• The Periodic Table Fact 2: As you move down through the periods an extra electron shell is added: H Hg Au Pt Xe I Ag Kr Br Zn Cu Ni Fe Ca K Ar Cl S P Si Al Mg Na Ne F O N C B Be Li He E.g. Lithium has 3 electron in the configuration 2,1 Potassium has 19 electrons in the configuration __,__,__ Sodium has 11 electrons in the configuration 2,8,1
  • The Periodic Table Fact 3: Most of the elements are metals: H Hg Au Pt Xe I Ag Kr Br Zn Cu Ni Fe Ca K Ar Cl S P Si Al Mg Na Ne F O N C B Be Li He These elements are metals This line divides metals from non-metals These elements are non-metals
  • The Periodic Table Fact 4: (Most important) All of the elements in the same group have similar PROPERTIES. This is how I thought of the periodic table in the first place. This is called PERIODICITY. H Hg Au Pt Xe I Ag Kr Br Zn Cu Ni Fe Ca K Ar Cl S P Si Al Mg Na Ne F O N C B Be Li He
    • E.g. consider the group 1 metals. They all:
    • Are soft
    • Can be easily cut with a knife
    • React with water
  • Group 1 – The alkali metals Fr Cs Rb K Na Li
  • Group 1 – The alkali metals 1) These metals all have ___ electron in their outer shell Some facts… 2) Reactivity increases as you go _______ the group. This is because the electrons are further away from the _______ every time a _____ is added, so they are given up more easily. 3) They all react with water to form an alkali (hence their name) and __________, e.g: Words – down, one, shell, hydrogen, nucleus Potassium + water potassium hydroxide + hydrogen 2K (s) + 2H 2 O (l) 2KOH (aq) + H 2 (g)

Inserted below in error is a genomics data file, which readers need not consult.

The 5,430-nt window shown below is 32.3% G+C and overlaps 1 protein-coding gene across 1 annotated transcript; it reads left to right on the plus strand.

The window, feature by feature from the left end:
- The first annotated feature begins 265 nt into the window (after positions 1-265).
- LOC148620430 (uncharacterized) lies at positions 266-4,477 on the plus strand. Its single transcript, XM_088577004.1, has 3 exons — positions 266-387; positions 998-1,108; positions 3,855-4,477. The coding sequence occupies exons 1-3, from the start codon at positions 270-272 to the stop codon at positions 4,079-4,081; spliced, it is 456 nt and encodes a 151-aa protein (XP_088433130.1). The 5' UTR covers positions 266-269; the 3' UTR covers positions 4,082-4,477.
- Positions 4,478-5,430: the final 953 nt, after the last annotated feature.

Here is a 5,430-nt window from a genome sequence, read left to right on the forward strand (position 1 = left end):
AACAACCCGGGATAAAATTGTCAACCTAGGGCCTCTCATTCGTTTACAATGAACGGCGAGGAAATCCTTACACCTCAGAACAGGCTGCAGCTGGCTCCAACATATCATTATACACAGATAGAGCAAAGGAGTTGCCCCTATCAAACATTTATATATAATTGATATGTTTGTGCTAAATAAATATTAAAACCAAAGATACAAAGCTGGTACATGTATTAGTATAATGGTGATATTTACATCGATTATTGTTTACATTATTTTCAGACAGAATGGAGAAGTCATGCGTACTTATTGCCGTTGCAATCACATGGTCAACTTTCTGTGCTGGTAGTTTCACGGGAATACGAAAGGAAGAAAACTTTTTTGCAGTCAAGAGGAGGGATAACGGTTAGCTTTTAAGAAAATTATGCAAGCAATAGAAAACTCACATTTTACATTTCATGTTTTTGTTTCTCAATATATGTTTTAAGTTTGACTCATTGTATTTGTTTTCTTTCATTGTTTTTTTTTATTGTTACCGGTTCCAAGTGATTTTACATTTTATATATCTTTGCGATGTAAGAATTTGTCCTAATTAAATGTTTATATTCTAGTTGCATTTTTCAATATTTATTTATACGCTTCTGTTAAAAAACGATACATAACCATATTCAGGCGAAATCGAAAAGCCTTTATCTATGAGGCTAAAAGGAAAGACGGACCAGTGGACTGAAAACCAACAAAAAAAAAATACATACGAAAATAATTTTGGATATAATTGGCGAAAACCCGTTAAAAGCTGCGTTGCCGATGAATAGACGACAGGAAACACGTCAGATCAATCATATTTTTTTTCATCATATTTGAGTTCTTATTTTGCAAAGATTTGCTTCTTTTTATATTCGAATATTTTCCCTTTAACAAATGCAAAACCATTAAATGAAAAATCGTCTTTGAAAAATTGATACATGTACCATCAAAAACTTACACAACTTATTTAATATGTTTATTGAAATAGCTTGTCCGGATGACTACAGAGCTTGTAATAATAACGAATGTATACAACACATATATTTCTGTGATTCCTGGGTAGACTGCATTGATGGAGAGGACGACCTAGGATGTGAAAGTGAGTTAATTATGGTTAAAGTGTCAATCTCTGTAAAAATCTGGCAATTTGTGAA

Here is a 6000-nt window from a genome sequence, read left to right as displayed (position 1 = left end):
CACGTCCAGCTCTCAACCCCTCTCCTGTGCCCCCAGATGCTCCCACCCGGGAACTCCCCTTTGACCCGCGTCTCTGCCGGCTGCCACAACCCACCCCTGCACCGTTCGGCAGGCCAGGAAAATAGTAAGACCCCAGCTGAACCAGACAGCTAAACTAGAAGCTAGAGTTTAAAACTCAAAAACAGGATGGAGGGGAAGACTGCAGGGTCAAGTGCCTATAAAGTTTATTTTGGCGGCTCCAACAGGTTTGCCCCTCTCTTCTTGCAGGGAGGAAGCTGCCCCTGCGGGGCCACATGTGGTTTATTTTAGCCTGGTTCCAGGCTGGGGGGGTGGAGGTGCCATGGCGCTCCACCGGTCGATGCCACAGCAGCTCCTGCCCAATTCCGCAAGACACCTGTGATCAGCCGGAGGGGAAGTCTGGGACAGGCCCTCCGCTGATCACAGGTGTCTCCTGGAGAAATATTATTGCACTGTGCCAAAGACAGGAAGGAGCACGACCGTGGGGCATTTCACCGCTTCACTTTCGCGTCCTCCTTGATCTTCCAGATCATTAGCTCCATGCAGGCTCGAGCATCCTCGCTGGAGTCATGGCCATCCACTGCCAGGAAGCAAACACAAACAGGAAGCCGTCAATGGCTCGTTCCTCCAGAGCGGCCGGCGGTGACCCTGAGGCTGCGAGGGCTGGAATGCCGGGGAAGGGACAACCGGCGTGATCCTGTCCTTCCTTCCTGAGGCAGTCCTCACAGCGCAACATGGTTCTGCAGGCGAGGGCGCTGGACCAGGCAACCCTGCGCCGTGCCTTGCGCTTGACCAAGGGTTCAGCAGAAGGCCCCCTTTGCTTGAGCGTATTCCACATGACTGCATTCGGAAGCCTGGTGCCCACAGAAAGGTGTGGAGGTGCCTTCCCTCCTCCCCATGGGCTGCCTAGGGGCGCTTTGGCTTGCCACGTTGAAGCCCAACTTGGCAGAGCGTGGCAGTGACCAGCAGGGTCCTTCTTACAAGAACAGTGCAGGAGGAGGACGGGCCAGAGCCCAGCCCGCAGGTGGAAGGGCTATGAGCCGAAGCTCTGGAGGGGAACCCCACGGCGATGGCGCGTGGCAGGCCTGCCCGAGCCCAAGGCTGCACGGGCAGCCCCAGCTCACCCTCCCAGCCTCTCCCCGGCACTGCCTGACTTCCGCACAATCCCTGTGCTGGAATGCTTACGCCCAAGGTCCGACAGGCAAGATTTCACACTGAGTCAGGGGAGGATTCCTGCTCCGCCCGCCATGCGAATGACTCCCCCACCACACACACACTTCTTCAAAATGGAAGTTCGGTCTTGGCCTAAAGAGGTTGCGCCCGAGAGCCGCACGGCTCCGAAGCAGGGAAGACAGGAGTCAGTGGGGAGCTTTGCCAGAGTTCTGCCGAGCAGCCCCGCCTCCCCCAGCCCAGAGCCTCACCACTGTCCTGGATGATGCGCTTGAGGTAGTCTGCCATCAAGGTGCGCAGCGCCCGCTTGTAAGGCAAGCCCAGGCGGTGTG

• Group 0 – The Noble gases Rn Xe Kr Ar Ne He
  • Group 0 – The Noble gases Some facts… 1) All of the noble gases have a full outer shell, so they are very _____________ 2) They all have low melting and boiling points 3) They exist as single atoms rather then diatomic molecules
    • Helium is lighter then air and is used in balloons and airships (as well as for talking in a silly voice)
    • Argon is used in light bulbs (because it is so unreactive) and argon , krypton and neon are used in fancy lights
  • Group 7 – The halogens At I Br Cl F
  • Group 7 – The Halogens Some facts… 1) Reactivity DECREASES as you go down the group (This is because the electrons are further away from the nucleus and so any extra electrons aren’t attracted as much). 2) They exist as diatomic molecules (so that they both have a full outer shell): 3) Because of this fluorine and chlorine are liquid at room temperature and bromine is a gas Decreasing reactivity Cl Cl
  • The halogens – some reactions 1) Halogen + metal: + 2) Halogen + non-metal: + Na + Cl - Na Cl H Cl Cl H Halogen + metal ionic salt Halogen + non-metal covalent molecule
  • How shells fill
    • The first electron shell can only hold a maximum of two electrons.
    • The second electron shell can hold a maximum of eight electrons.
    • The third electron shell can also hold a maximum of eight electrons.
    • The fourth electron shell can also hold eight electrons.